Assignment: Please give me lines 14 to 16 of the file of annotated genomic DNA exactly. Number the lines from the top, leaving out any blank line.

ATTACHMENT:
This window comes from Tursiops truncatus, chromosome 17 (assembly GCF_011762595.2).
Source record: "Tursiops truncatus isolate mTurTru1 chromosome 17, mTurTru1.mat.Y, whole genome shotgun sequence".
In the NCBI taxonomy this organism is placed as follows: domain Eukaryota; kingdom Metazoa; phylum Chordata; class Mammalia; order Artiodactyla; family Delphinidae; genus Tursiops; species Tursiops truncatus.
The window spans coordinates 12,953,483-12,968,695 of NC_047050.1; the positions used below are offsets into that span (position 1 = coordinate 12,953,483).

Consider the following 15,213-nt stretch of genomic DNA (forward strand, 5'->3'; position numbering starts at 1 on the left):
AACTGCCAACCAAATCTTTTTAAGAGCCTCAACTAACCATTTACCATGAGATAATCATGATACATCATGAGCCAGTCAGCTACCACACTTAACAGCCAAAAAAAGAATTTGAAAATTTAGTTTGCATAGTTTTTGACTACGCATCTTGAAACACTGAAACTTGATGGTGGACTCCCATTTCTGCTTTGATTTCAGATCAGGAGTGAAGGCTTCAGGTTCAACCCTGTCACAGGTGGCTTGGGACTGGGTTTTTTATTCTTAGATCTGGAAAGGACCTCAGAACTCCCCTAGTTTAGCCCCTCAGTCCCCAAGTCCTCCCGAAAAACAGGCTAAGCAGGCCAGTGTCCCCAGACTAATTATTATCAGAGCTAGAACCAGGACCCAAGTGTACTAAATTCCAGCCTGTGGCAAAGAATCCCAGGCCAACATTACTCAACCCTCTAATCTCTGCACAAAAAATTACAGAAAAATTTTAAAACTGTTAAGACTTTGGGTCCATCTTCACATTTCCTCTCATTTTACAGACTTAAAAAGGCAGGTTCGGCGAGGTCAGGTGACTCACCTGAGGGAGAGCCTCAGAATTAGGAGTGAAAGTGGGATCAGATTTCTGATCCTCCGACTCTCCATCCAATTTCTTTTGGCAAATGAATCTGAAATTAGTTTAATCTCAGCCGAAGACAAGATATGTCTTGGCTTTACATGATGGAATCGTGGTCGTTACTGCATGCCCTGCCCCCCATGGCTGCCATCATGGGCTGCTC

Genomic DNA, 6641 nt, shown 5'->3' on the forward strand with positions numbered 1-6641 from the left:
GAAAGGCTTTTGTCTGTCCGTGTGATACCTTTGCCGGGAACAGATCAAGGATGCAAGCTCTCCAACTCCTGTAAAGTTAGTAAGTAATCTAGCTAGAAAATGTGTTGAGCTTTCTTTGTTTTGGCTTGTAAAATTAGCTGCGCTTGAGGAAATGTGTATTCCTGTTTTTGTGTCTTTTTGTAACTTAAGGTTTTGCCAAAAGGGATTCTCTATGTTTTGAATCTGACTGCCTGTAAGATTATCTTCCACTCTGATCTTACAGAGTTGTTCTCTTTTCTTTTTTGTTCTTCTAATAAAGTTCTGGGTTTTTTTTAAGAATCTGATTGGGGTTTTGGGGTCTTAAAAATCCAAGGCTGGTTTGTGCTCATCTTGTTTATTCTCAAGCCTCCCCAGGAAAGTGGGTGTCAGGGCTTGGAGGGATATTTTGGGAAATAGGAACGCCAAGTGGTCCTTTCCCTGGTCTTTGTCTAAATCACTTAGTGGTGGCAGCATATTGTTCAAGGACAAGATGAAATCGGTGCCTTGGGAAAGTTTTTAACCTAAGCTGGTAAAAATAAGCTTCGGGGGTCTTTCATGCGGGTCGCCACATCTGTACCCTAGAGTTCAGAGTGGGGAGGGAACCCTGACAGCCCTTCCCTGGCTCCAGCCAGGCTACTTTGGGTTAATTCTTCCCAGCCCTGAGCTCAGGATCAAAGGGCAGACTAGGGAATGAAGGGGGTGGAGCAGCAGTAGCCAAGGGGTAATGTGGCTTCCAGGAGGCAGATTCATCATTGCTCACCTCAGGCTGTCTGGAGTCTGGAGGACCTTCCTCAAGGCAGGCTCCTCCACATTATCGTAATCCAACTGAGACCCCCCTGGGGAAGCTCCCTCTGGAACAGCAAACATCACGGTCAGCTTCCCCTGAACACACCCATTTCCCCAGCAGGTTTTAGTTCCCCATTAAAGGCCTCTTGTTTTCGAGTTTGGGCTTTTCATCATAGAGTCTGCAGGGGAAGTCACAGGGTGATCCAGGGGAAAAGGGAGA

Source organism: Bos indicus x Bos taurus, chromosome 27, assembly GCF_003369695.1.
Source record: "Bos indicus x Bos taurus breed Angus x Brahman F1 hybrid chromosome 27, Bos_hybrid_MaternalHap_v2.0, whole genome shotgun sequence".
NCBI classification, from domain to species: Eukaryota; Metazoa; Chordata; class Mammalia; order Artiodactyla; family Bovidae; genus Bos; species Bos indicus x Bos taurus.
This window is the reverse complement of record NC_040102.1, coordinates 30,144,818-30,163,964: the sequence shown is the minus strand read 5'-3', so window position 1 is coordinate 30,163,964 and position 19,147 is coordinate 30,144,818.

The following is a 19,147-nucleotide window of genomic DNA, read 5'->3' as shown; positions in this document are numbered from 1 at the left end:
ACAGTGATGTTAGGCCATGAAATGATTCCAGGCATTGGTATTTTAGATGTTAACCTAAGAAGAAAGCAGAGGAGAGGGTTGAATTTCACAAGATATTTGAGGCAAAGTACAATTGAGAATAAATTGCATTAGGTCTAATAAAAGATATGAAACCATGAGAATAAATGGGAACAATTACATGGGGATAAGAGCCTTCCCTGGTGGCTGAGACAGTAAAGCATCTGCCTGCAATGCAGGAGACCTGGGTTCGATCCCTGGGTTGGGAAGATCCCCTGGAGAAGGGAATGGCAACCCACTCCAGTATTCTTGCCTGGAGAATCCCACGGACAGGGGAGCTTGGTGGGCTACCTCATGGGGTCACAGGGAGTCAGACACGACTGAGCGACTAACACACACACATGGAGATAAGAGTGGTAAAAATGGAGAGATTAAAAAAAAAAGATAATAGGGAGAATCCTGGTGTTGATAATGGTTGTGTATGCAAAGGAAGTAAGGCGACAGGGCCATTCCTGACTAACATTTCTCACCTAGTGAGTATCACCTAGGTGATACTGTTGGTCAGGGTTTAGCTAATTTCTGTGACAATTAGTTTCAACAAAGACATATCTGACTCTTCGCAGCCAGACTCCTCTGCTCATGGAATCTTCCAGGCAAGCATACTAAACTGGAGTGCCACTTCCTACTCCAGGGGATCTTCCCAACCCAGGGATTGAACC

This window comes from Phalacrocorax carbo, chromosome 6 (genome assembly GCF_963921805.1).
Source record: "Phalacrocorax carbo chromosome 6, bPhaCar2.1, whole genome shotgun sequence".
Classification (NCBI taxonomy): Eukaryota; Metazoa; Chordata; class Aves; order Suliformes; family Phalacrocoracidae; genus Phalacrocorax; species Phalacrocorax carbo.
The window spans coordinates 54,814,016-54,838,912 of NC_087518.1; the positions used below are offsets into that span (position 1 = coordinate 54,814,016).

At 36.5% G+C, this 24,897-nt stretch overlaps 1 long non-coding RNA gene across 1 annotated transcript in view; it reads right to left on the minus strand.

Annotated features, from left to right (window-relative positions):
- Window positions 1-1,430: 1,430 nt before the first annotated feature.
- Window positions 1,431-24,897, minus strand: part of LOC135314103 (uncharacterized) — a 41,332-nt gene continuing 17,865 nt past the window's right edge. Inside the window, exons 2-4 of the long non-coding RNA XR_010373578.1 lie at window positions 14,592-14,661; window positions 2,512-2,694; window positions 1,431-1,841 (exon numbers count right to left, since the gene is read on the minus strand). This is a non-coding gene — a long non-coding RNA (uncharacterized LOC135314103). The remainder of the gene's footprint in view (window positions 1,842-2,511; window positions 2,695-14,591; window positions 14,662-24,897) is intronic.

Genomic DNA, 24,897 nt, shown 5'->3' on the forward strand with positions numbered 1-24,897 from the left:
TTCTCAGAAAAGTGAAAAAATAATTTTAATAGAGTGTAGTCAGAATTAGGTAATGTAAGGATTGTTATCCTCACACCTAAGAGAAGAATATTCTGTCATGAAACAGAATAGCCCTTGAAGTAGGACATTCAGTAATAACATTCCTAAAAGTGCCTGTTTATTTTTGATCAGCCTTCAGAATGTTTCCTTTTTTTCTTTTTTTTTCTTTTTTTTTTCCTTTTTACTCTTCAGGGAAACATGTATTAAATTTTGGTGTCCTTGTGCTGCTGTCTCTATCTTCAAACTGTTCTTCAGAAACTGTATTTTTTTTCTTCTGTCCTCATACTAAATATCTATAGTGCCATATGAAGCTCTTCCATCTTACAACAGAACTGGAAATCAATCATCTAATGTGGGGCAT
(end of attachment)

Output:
ACAGTGATGTTAGGCCATGAAATGATTCCAGGCATTGGTATTTTAGATGTTAACCTAAGAAGAAAGCAGAGGAGAGGGTTGAATTTCACAAGATATTTGAGGCAAAGTACAATTGAGAATAAATTGCATTAGGTCTAATAAAAGATATGAAACCATGAGAATAAATGGGAACAATTACATGGGGATAAGAGCCTTCCCTGGTGGCTGAGACAGTAAAGCATCTGCCTGCAATGCAGGAGACCTGGGTTCGATCCCTGGGTTGGGAAGATCCCCTGGAGAAGGGAATGGCAACCCACTCCAGTATTCTTGCCTGGAGAATCCCACGGACAGGGGAGCTTGGTGGGCTACCTCATGGGGTCACAGGGAGTCAGACACGACTGAGCGACTAACACACACACATGGAGATAAGAGTGGTAAAAATGGAGAGATTAAAAAAAAAAGATAATAGGGAGAATCCTGGTGTTGATAATGGTTGTGTATGCAAAGGAAGTAAGGCGACAGGGCCATTCCTGACTAACATTTCTCACCTAGTGAGTATCACCTAGGTGATACTGTTGGTCAGGGTTTAGCTAATTTCTGTGACAATTAGTTTCAACAAAGACATATCTGACTCTTCGCAGCCAGACTCCTCTGCTCATGGAATCTTCCAGGCAAGCATACTAAACTGGAGTGCCACTTCCTACTCCAGGGGATCTTCCCAACCCAGGGATTGAACC

This window comes from Phalacrocorax carbo, chromosome 6 (genome assembly GCF_963921805.1).
Source record: "Phalacrocorax carbo chromosome 6, bPhaCar2.1, whole genome shotgun sequence".